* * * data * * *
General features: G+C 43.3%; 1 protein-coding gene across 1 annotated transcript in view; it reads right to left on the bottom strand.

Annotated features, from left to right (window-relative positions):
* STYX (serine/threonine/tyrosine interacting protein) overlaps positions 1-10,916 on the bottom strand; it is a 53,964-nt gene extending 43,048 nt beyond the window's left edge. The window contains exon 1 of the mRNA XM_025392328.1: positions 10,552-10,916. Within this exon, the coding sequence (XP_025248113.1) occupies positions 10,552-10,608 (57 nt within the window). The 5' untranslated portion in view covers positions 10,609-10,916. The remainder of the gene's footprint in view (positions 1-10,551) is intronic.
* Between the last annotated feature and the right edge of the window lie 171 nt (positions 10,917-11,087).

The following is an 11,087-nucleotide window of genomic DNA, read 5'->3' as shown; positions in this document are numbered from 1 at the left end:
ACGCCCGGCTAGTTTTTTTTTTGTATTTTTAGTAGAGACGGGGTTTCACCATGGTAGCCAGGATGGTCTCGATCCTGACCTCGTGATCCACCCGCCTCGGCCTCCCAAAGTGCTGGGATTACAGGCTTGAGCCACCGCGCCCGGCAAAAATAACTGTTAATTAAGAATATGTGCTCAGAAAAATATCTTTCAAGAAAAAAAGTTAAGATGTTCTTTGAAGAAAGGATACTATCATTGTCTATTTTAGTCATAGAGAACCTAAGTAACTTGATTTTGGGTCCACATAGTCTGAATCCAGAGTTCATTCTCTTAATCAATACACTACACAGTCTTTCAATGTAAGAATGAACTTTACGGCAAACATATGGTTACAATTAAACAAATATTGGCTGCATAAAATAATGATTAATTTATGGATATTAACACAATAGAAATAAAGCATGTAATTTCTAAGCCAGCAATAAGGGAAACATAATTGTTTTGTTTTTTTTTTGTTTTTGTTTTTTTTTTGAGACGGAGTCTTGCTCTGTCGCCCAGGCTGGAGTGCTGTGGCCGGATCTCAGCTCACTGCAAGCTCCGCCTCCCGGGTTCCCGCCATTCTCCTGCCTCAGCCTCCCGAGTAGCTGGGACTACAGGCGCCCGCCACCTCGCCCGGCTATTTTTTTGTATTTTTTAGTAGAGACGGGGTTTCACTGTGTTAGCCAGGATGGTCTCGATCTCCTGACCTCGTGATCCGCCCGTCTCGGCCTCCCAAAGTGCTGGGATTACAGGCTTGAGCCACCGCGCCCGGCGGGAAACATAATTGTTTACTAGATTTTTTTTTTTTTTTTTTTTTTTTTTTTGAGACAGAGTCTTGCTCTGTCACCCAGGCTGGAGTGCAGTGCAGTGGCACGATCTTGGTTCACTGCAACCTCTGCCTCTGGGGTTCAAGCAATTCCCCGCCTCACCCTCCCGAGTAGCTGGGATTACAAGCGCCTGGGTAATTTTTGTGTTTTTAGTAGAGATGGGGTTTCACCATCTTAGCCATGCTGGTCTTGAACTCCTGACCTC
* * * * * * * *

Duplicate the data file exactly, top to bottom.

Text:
General features: G+C 43.3%; 1 protein-coding gene across 1 annotated transcript in view; it reads right to left on the bottom strand.

Annotated features, from left to right (window-relative positions):
* STYX (serine/threonine/tyrosine interacting protein) overlaps positions 1-10,916 on the bottom strand; it is a 53,964-nt gene extending 43,048 nt beyond the window's left edge. The window contains exon 1 of the mRNA XM_025392328.1: positions 10,552-10,916. Within this exon, the coding sequence (XP_025248113.1) occupies positions 10,552-10,608 (57 nt within the window). The 5' untranslated portion in view covers positions 10,609-10,916. The remainder of the gene's footprint in view (positions 1-10,551) is intronic.
* Between the last annotated feature and the right edge of the window lie 171 nt (positions 10,917-11,087).

The following is an 11,087-nucleotide window of genomic DNA, read 5'->3' as shown; positions in this document are numbered from 1 at the left end:
ACGCCCGGCTAGTTTTTTTTTTGTATTTTTAGTAGAGACGGGGTTTCACCATGGTAGCCAGGATGGTCTCGATCCTGACCTCGTGATCCACCCGCCTCGGCCTCCCAAAGTGCTGGGATTACAGGCTTGAGCCACCGCGCCCGGCAAAAATAACTGTTAATTAAGAATATGTGCTCAGAAAAATATCTTTCAAGAAAAAAAGTTAAGATGTTCTTTGAAGAAAGGATACTATCATTGTCTATTTTAGTCATAGAGAACCTAAGTAACTTGATTTTGGGTCCACATAGTCTGAATCCAGAGTTCATTCTCTTAATCAATACACTACACAGTCTTTCAATGTAAGAATGAACTTTACGGCAAACATATGGTTACAATTAAACAAATATTGGCTGCATAAAATAATGATTAATTTATGGATATTAACACAATAGAAATAAAGCATGTAATTTCTAAGCCAGCAATAAGGGAAACATAATTGTTTTGTTTTTTTTTTGTTTTTGTTTTTTTTTTGAGACGGAGTCTTGCTCTGTCGCCCAGGCTGGAGTGCTGTGGCCGGATCTCAGCTCACTGCAAGCTCCGCCTCCCGGGTTCCCGCCATTCTCCTGCCTCAGCCTCCCGAGTAGCTGGGACTACAGGCGCCCGCCACCTCGCCCGGCTATTTTTTTGTATTTTTTAGTAGAGACGGGGTTTCACTGTGTTAGCCAGGATGGTCTCGATCTCCTGACCTCGTGATCCGCCCGTCTCGGCCTCCCAAAGTGCTGGGATTACAGGCTTGAGCCACCGCGCCCGGCGGGAAACATAATTGTTTACTAGATTTTTTTTTTTTTTTTTTTTTTTTTTTTGAGACAGAGTCTTGCTCTGTCACCCAGGCTGGAGTGCAGTGCAGTGGCACGATCTTGGTTCACTGCAACCTCTGCCTCTGGGGTTCAAGCAATTCCCCGCCTCACCCTCCCGAGTAGCTGGGATTACAAGCGCCTGGGTAATTTTTGTGTTTTTAGTAGAGATGGGGTTTCACCATCTTAGCCATGCTGGTCTTGAACTCCTGACCTC